John, again, who he's a very old man, he's trying to sum all of this up because he lived it, he saw. John, imagine this moment, he's standing at Jesus' crucifixion with his arm around Mary the mother of Jesus, the mother of God. And church tradition says that John took care of Mary for the rest of her life. And then as an old man, he's trying to sum all of this up knowing he may not have long. And here's what he writes. He says, "I know this isn't gonna make as much sense to you as it does to me, but in him, in Jesus was life, and that life was the light of the entire human race". Even though it was just one body and one person, those eyes, that posture, those words, that conviction, that confidence, that humility, it's hard to describe, but in that one body was the light of the whole world. "And that light shines in the darkness". And when he wrote this, it was so dark.

By this time, it's possible that both Peter and the apostle Paul had been executed in Nero's Rome. We don't know for sure. By the time he wrote this, Jerusalem was perhaps surrounded by the 10th Legion. And soon the temple would be burnt to the ground, to it's foundation. We don't know, but it was a dark time and yet his time with Jesus, his memories, his experiences, "In him was life, and that life was the light of the entire human race. The light shines in the darkness, even in all this darkness and the darkness has not overcome it". It didn't then, it doesn't now, and it never will.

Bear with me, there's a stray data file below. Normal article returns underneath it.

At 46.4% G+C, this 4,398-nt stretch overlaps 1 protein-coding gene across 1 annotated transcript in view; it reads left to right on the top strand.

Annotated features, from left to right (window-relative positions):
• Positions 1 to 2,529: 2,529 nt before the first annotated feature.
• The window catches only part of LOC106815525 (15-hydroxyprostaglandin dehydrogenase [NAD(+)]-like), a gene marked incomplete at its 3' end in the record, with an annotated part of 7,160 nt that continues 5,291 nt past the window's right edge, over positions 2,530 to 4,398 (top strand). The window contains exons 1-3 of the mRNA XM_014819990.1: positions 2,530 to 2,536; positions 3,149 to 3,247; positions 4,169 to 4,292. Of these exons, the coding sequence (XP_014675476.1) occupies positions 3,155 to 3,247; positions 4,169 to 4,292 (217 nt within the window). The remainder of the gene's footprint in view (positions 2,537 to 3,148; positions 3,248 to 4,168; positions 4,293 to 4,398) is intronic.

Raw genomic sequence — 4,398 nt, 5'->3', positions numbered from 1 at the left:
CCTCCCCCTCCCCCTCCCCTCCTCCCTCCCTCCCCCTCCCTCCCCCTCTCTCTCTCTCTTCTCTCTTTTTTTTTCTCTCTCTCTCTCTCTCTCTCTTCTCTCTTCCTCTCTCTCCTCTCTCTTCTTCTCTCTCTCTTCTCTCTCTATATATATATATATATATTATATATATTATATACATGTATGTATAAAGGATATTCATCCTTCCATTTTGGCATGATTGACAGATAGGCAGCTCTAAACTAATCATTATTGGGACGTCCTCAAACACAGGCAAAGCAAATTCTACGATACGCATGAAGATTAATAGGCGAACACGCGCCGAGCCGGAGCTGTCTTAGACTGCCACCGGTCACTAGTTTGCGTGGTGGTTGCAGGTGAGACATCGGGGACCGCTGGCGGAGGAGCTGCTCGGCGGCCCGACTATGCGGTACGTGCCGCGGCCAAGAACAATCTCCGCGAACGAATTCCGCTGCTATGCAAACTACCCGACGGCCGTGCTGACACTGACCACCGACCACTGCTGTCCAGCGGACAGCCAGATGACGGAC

The day after Christmas, Christmas wasn't over, Christmas was just beginning. The king had been secreted into the world. Your king, my king, but practically speaking, is he my king? Is he your king? He's the king who has invited you. He won't force you. He has invited you to participate in something right now. He has invited you to change your allegiance, to bow, to submit, to follow and to participate in his kingdom, the kingdom of God come to earth. So, this Christmas, as we celebrate the birth of the king, the question for all of us, is he your king? Is he your king? Have you chosen to participate in the ever-lasting, never-ending kingdom of Christ our Lord?

Heavenly Father, why do we resist, why do we power up, why do we close our hands, close our hearts? Why do we judge? Why don't we listen? Why can't we just love? Father, would you give us eyes to see maybe this Christmas something we've never seen before? It's both threatening and encouraging, it's threatening, it's inviting. It means not my will, but Thy will be done, and that scares us to death. Father, maybe in this Christmas season, we drop our defenses and say, I want to participate in the kingdom of God as illustrated through Jesus, my king. So, give us eyes to see and ears to hear. And Father, for the man or the woman, the teenager, the college student who faith is pretty much in the rear view mirror, I pray Father that you would light something up on the inside of them. That there would be a curiosity that just wouldn't go away because we've all been invited to participate in the kingdom of God on earth. In Jesus name. Amen.